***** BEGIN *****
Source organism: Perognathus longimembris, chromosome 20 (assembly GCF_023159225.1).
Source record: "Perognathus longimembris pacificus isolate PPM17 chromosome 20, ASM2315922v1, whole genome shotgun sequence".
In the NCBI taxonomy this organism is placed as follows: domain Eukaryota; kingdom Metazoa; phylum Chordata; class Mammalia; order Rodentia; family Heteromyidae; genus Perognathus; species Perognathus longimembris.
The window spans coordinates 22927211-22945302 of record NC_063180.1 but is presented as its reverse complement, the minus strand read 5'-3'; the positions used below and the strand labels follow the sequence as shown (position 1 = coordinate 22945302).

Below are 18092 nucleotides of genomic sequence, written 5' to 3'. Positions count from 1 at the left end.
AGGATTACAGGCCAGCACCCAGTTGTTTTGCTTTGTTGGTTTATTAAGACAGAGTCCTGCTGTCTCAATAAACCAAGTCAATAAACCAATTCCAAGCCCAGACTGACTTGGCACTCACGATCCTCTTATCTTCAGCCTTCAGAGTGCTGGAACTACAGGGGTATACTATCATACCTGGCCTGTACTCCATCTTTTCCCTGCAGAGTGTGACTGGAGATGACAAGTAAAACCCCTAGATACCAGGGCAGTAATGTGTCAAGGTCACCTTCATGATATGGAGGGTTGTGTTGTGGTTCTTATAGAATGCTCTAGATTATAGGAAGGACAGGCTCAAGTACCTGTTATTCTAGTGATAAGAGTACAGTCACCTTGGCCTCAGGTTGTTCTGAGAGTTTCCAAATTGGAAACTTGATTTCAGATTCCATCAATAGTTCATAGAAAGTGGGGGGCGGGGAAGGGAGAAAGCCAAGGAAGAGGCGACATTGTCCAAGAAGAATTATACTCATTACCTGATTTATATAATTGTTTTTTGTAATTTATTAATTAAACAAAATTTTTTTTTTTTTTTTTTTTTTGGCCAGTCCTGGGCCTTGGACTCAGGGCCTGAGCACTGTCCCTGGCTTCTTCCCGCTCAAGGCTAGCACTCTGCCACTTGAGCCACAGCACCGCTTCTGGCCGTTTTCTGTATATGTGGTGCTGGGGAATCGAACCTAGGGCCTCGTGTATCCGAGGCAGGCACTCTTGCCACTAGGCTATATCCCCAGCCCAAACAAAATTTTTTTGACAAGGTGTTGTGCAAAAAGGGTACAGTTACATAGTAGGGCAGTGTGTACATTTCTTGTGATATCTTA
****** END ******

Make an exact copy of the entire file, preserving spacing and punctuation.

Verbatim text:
Source organism: Perognathus longimembris, chromosome 20 (assembly GCF_023159225.1).
Source record: "Perognathus longimembris pacificus isolate PPM17 chromosome 20, ASM2315922v1, whole genome shotgun sequence".
In the NCBI taxonomy this organism is placed as follows: domain Eukaryota; kingdom Metazoa; phylum Chordata; class Mammalia; order Rodentia; family Heteromyidae; genus Perognathus; species Perognathus longimembris.
The window spans coordinates 22927211-22945302 of record NC_063180.1 but is presented as its reverse complement, the minus strand read 5'-3'; the positions used below and the strand labels follow the sequence as shown (position 1 = coordinate 22945302).

Below are 18092 nucleotides of genomic sequence, written 5' to 3'. Positions count from 1 at the left end.
AGGATTACAGGCCAGCACCCAGTTGTTTTGCTTTGTTGGTTTATTAAGACAGAGTCCTGCTGTCTCAATAAACCAAGTCAATAAACCAATTCCAAGCCCAGACTGACTTGGCACTCACGATCCTCTTATCTTCAGCCTTCAGAGTGCTGGAACTACAGGGGTATACTATCATACCTGGCCTGTACTCCATCTTTTCCCTGCAGAGTGTGACTGGAGATGACAAGTAAAACCCCTAGATACCAGGGCAGTAATGTGTCAAGGTCACCTTCATGATATGGAGGGTTGTGTTGTGGTTCTTATAGAATGCTCTAGATTATAGGAAGGACAGGCTCAAGTACCTGTTATTCTAGTGATAAGAGTACAGTCACCTTGGCCTCAGGTTGTTCTGAGAGTTTCCAAATTGGAAACTTGATTTCAGATTCCATCAATAGTTCATAGAAAGTGGGGGGCGGGGAAGGGAGAAAGCCAAGGAAGAGGCGACATTGTCCAAGAAGAATTATACTCATTACCTGATTTATATAATTGTTTTTTGTAATTTATTAATTAAACAAAATTTTTTTTTTTTTTTTTTTTTTGGCCAGTCCTGGGCCTTGGACTCAGGGCCTGAGCACTGTCCCTGGCTTCTTCCCGCTCAAGGCTAGCACTCTGCCACTTGAGCCACAGCACCGCTTCTGGCCGTTTTCTGTATATGTGGTGCTGGGGAATCGAACCTAGGGCCTCGTGTATCCGAGGCAGGCACTCTTGCCACTAGGCTATATCCCCAGCCCAAACAAAATTTTTTTGACAAGGTGTTGTGCAAAAAGGGTACAGTTACATAGTAGGGCAGTGTGTACATTTCTTGTGATATCTTA